Shania Twain opens clubhouse for at-risk youth in Brampton
The Globe and Mail
By Caroline Alphonso - EDUCATION REPORTER
September 19, 2014
Canadian country singer Shania Twain did not like attending school. She often went to school hungry and did not have weather-appropriate clothing.
“I felt left out and inferior,” she told a group of children on Friday at Sir Winston Churchill Public School in Brampton, Ont.
Ms. Twain was at the school to open a clubhouse that will provide at-risk students with nutrition programs, tutoring, psychological support and extracurricular activities.
“I wanted the program to exist when I was your age,” she said.
The school will receive $100,000 a year over four years to help 20 kids every year. The program is funded by the Shania Kids Can Charity Foundation and the Dilawri Foundation.
The two charities launched a similar program in Calgary earlier this year. Two more, in Vancouver and Regina, are in the planning stages.
Ms. Twain described her difficult childhood to the elementary school students, many of whom listened attentively even though they acknowledged they had not heard of the celebrity singer and songwriter.
“I made a vow to myself when I was a child … if I ever made it, I would some day help kids like me,” she said in an interview with The Globe and Mail. “Every time I come to a program, either to revisit it or to open one, I’m looking at a lot of me’s in there.”
“What I’m hoping for them,” she added, “is that they learn through the program the coping skills and the learning skills to fulfill the burden and demand placed on them to be as functional as they can be.”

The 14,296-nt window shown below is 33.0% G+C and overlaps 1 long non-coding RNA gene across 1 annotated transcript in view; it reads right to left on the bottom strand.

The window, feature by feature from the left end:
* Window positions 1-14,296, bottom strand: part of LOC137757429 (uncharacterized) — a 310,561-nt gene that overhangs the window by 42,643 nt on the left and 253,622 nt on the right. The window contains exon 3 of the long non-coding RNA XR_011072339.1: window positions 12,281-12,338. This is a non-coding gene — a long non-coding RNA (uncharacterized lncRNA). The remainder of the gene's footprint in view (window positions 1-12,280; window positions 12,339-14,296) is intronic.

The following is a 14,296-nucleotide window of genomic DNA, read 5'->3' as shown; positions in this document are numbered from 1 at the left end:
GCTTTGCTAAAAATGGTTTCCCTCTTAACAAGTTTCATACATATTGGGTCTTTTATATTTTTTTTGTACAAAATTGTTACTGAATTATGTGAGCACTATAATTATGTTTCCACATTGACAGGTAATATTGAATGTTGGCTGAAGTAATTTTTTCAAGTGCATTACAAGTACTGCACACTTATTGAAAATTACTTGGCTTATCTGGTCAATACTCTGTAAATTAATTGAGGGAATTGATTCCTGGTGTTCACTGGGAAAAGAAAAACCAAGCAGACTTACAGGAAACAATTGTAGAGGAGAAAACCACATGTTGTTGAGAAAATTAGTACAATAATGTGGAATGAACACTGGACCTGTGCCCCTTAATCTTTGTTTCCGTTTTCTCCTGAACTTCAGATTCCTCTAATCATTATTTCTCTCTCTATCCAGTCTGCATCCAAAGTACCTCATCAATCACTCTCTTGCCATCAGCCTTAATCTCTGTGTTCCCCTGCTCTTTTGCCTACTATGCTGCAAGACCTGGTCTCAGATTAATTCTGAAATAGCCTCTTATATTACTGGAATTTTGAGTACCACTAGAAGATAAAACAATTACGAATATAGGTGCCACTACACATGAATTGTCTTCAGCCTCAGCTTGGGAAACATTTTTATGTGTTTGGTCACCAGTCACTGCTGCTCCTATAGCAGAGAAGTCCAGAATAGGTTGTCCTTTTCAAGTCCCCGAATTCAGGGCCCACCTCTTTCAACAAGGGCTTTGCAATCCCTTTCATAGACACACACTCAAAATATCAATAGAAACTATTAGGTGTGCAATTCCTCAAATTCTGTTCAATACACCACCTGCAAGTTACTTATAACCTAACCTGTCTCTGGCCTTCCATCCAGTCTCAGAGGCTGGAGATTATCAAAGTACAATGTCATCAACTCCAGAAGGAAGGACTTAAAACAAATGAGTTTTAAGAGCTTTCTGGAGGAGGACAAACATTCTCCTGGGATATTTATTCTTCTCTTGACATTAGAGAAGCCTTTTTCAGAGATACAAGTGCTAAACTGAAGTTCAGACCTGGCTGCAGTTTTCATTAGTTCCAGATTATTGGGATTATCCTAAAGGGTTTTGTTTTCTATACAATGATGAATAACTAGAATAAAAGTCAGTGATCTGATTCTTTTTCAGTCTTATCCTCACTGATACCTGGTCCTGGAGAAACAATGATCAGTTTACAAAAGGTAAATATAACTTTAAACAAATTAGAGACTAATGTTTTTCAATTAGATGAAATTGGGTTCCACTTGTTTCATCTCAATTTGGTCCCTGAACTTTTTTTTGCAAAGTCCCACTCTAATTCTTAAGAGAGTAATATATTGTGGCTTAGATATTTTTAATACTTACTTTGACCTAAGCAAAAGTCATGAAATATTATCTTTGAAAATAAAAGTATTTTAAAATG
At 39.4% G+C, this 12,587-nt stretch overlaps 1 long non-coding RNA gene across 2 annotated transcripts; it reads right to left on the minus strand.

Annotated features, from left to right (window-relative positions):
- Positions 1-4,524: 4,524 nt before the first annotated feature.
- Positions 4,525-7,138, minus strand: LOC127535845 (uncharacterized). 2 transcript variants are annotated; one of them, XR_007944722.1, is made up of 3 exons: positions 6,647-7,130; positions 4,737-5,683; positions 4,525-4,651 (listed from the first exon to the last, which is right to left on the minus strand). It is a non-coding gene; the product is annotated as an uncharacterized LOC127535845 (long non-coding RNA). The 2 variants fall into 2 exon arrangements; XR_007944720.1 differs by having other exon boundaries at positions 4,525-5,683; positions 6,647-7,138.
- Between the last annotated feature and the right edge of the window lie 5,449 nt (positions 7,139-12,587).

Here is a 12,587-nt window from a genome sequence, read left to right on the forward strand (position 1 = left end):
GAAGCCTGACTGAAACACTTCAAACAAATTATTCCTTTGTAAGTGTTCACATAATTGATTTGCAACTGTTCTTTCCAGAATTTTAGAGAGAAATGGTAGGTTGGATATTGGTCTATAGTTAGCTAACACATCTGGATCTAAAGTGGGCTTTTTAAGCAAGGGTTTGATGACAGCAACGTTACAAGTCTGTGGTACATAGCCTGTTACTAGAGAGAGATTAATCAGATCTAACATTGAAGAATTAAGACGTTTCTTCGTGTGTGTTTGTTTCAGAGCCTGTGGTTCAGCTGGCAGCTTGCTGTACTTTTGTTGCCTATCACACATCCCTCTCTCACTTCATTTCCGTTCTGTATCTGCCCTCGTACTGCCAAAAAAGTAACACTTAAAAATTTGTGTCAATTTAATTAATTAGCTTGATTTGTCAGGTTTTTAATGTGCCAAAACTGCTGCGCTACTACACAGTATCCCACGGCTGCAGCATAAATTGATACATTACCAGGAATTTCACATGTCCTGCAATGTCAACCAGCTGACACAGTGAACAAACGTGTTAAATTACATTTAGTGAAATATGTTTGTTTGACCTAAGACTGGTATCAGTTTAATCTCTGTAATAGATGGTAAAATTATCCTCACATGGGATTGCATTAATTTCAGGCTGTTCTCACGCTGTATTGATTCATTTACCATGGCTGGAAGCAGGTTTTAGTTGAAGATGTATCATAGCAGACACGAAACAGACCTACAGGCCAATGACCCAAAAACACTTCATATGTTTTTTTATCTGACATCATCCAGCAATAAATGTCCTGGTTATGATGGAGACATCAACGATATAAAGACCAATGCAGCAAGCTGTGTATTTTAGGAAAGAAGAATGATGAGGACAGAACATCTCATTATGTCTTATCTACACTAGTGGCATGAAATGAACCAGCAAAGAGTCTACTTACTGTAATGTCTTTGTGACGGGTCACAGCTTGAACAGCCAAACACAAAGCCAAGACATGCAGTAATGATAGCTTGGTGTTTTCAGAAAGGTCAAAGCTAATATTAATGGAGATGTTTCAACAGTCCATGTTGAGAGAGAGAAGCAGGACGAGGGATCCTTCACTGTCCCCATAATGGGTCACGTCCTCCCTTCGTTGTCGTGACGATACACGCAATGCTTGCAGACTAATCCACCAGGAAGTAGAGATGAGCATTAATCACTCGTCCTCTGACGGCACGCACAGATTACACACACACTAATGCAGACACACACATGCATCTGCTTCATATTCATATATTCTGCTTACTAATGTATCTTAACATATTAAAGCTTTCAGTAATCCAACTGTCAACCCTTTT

The children were selected based on academic need, behavioural issues, and their socioeconomic circumstances. Sir Winston Churchill is deemed one of the Peel District School Board’s most at-risk schools, and it has suffered tough times recently.
One of its students, 10-year-old Nicolas Gabriel, died when a fire broke out in June at a Brampton housing unit. He was in Grade 4.
Principal Kristin Bergen said she hopes the program will inspire children, and help them with their schooling.
“It’s such a support for the school, both for those 20 students, but also for the wider school community,” she said.
One 10-year-old girl who was selected to be part of the program said she is hoping her time in the clubhouse will give her confidence and help her do better in math.
Gavin Anderson, 11, plans to ask for help in language studies. “Also, I just want to have fun,” he added.